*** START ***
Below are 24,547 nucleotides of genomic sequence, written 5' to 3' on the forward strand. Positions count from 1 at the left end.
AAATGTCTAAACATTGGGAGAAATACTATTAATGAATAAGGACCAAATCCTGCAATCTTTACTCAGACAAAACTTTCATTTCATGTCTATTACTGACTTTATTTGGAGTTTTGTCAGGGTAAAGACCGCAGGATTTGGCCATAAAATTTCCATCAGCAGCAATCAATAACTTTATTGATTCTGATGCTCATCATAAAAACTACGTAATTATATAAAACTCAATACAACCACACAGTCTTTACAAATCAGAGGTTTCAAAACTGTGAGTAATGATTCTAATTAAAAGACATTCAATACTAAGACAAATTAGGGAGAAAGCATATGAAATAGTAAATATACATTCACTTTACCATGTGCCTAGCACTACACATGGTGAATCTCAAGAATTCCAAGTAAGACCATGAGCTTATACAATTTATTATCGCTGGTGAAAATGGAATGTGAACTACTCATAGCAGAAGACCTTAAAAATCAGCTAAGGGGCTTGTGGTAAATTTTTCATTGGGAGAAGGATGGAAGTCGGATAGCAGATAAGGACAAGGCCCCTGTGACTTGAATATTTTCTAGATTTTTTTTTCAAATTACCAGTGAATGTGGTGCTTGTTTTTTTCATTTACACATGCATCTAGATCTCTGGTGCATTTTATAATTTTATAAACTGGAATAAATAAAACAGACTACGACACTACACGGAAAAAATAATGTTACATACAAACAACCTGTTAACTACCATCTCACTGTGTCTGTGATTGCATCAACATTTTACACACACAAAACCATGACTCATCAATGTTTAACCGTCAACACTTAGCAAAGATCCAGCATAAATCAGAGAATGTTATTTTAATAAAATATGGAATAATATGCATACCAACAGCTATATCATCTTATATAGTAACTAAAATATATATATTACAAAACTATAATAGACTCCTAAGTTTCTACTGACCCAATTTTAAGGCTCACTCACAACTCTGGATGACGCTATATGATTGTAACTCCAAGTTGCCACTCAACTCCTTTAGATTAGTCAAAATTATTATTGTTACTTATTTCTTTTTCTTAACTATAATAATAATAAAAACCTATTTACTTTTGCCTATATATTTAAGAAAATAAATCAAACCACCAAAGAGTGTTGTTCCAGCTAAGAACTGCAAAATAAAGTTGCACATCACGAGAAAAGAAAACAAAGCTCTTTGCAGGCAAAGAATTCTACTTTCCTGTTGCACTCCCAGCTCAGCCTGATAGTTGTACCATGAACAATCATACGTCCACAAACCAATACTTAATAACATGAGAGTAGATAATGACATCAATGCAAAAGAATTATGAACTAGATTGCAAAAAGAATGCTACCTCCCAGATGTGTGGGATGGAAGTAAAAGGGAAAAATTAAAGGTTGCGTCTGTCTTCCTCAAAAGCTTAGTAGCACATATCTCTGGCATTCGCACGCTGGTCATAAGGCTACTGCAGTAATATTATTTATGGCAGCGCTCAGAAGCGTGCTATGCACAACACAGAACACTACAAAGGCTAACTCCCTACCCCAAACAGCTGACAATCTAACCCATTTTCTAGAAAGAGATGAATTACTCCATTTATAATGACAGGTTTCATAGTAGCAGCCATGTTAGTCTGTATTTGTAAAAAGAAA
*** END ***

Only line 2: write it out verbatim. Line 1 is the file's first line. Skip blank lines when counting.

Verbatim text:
AAATGTCTAAACATTGGGAGAAATACTATTAATGAATAAGGACCAAATCCTGCAATCTTTACTCAGACAAAACTTTCATTTCATGTCTATTACTGACTTTATTTGGAGTTTTGTCAGGGTAAAGACCGCAGGATTTGGCCATAAAATTTCCATCAGCAGCAATCAATAACTTTATTGATTCTGATGCTCATCATAAAAACTACGTAATTATATAAAACTCAATACAACCACACAGTCTTTACAAATCAGAGGTTTCAAAACTGTGAGTAATGATTCTAATTAAAAGACATTCAATACTAAGACAAATTAGGGAGAAAGCATATGAAATAGTAAATATACATTCACTTTACCATGTGCCTAGCACTACACATGGTGAATCTCAAGAATTCCAAGTAAGACCATGAGCTTATACAATTTATTATCGCTGGTGAAAATGGAATGTGAACTACTCATAGCAGAAGACCTTAAAAATCAGCTAAGGGGCTTGTGGTAAATTTTTCATTGGGAGAAGGATGGAAGTCGGATAGCAGATAAGGACAAGGCCCCTGTGACTTGAATATTTTCTAGATTTTTTTTTCAAATTACCAGTGAATGTGGTGCTTGTTTTTTTCATTTACACATGCATCTAGATCTCTGGTGCATTTTATAATTTTATAAACTGGAATAAATAAAACAGACTACGACACTACACGGAAAAAATAATGTTACATACAAACAACCTGTTAACTACCATCTCACTGTGTCTGTGATTGCATCAACATTTTACACACACAAAACCATGACTCATCAATGTTTAACCGTCAACACTTAGCAAAGATCCAGCATAAATCAGAGAATGTTATTTTAATAAAATATGGAATAATATGCATACCAACAGCTATATCATCTTATATAGTAACTAAAATATATATATTACAAAACTATAATAGACTCCTAAGTTTCTACTGACCCAATTTTAAGGCTCACTCACAACTCTGGATGACGCTATATGATTGTAACTCCAAGTTGCCACTCAACTCCTTTAGATTAGTCAAAATTATTATTGTTACTTATTTCTTTTTCTTAACTATAATAATAATAAAAACCTATTTACTTTTGCCTATATATTTAAGAAAATAAATCAAACCACCAAAGAGTGTTGTTCCAGCTAAGAACTGCAAAATAAAGTTGCACATCACGAGAAAAGAAAACAAAGCTCTTTGCAGGCAAAGAATTCTACTTTCCTGTTGCACTCCCAGCTCAGCCTGATAGTTGTACCATGAACAATCATACGTCCACAAACCAATACTTAATAACATGAGAGTAGATAATGACATCAATGCAAAAGAATTATGAACTAGATTGCAAAAAGAATGCTACCTCCCAGATGTGTGGGATGGAAGTAAAAGGGAAAAATTAAAGGTTGCGTCTGTCTTCCTCAAAAGCTTAGTAGCACATATCTCTGGCATTCGCACGCTGGTCATAAGGCTACTGCAGTAATATTATTTATGGCAGCGCTCAGAAGCGTGCTATGCACAACACAGAACACTACAAAGGCTAACTCCCTACCCCAAACAGCTGACAATCTAACCCATTTTCTAGAAAGAGATGAATTACTCCATTTATAATGACAGGTTTCATAGTAGCAGCCATGTTAGTCTGTATTTGTAAAAAGAAA